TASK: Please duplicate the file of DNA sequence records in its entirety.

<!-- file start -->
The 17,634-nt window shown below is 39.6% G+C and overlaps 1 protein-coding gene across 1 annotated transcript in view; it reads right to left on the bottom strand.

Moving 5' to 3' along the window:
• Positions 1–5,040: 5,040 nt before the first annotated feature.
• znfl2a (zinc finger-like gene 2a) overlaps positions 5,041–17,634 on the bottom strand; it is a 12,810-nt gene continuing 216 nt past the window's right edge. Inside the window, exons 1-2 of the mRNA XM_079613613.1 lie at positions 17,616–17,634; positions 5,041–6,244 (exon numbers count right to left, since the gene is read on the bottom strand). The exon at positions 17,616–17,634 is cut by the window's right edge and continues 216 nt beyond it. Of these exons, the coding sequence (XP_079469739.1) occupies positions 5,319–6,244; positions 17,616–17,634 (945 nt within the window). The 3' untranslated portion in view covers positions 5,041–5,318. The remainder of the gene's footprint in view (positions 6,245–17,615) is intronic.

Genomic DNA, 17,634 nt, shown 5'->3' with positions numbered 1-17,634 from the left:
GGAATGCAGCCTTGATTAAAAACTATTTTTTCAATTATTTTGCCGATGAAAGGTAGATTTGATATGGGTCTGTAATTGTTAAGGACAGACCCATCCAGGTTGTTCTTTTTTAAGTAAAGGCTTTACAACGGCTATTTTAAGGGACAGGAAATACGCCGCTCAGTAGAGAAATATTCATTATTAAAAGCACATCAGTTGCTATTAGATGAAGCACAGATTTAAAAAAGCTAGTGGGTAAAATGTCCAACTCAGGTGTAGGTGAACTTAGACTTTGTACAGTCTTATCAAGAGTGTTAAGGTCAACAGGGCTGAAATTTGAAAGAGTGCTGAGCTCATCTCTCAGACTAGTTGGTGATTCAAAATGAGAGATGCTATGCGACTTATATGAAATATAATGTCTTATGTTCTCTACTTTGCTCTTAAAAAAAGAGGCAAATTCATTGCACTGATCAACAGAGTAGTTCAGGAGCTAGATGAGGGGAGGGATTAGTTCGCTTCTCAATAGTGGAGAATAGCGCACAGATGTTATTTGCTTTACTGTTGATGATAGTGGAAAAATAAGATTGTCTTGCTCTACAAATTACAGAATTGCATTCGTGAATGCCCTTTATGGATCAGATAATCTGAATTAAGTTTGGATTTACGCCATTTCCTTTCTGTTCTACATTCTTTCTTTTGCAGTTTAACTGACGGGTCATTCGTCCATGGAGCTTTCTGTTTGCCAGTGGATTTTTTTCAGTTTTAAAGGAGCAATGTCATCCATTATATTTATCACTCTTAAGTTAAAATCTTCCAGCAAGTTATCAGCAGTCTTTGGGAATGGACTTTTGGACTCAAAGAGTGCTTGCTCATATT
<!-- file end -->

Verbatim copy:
The 17,634-nt window shown below is 39.6% G+C and overlaps 1 protein-coding gene across 1 annotated transcript in view; it reads right to left on the bottom strand.

Moving 5' to 3' along the window:
• Positions 1–5,040: 5,040 nt before the first annotated feature.
• znfl2a (zinc finger-like gene 2a) overlaps positions 5,041–17,634 on the bottom strand; it is a 12,810-nt gene continuing 216 nt past the window's right edge. Inside the window, exons 1-2 of the mRNA XM_079613613.1 lie at positions 17,616–17,634; positions 5,041–6,244 (exon numbers count right to left, since the gene is read on the bottom strand). The exon at positions 17,616–17,634 is cut by the window's right edge and continues 216 nt beyond it. Of these exons, the coding sequence (XP_079469739.1) occupies positions 5,319–6,244; positions 17,616–17,634 (945 nt within the window). The 3' untranslated portion in view covers positions 5,041–5,318. The remainder of the gene's footprint in view (positions 6,245–17,615) is intronic.

Genomic DNA, 17,634 nt, shown 5'->3' with positions numbered 1-17,634 from the left:
GGAATGCAGCCTTGATTAAAAACTATTTTTTCAATTATTTTGCCGATGAAAGGTAGATTTGATATGGGTCTGTAATTGTTAAGGACAGACCCATCCAGGTTGTTCTTTTTTAAGTAAAGGCTTTACAACGGCTATTTTAAGGGACAGGAAATACGCCGCTCAGTAGAGAAATATTCATTATTAAAAGCACATCAGTTGCTATTAGATGAAGCACAGATTTAAAAAAGCTAGTGGGTAAAATGTCCAACTCAGGTGTAGGTGAACTTAGACTTTGTACAGTCTTATCAAGAGTGTTAAGGTCAACAGGGCTGAAATTTGAAAGAGTGCTGAGCTCATCTCTCAGACTAGTTGGTGATTCAAAATGAGAGATGCTATGCGACTTATATGAAATATAATGTCTTATGTTCTCTACTTTGCTCTTAAAAAAAGAGGCAAATTCATTGCACTGATCAACAGAGTAGTTCAGGAGCTAGATGAGGGGAGGGATTAGTTCGCTTCTCAATAGTGGAGAATAGCGCACAGATGTTATTTGCTTTACTGTTGATGATAGTGGAAAAATAAGATTGTCTTGCTCTACAAATTACAGAATTGCATTCGTGAATGCCCTTTATGGATCAGATAATCTGAATTAAGTTTGGATTTACGCCATTTCCTTTCTGTTCTACATTCTTTCTTTTGCAGTTTAACTGACGGGTCATTCGTCCATGGAGCTTTCTGTTTGCCAGTGGATTTTTTTCAGTTTTAAAGGAGCAATGTCATCCATTATATTTATCACTCTTAAGTTAAAATCTTCCAGCAAGTTATCAGCAGTCTTTGGGAATGGACTTTTGGACTCAAAGAGTGCTTGCTCATATT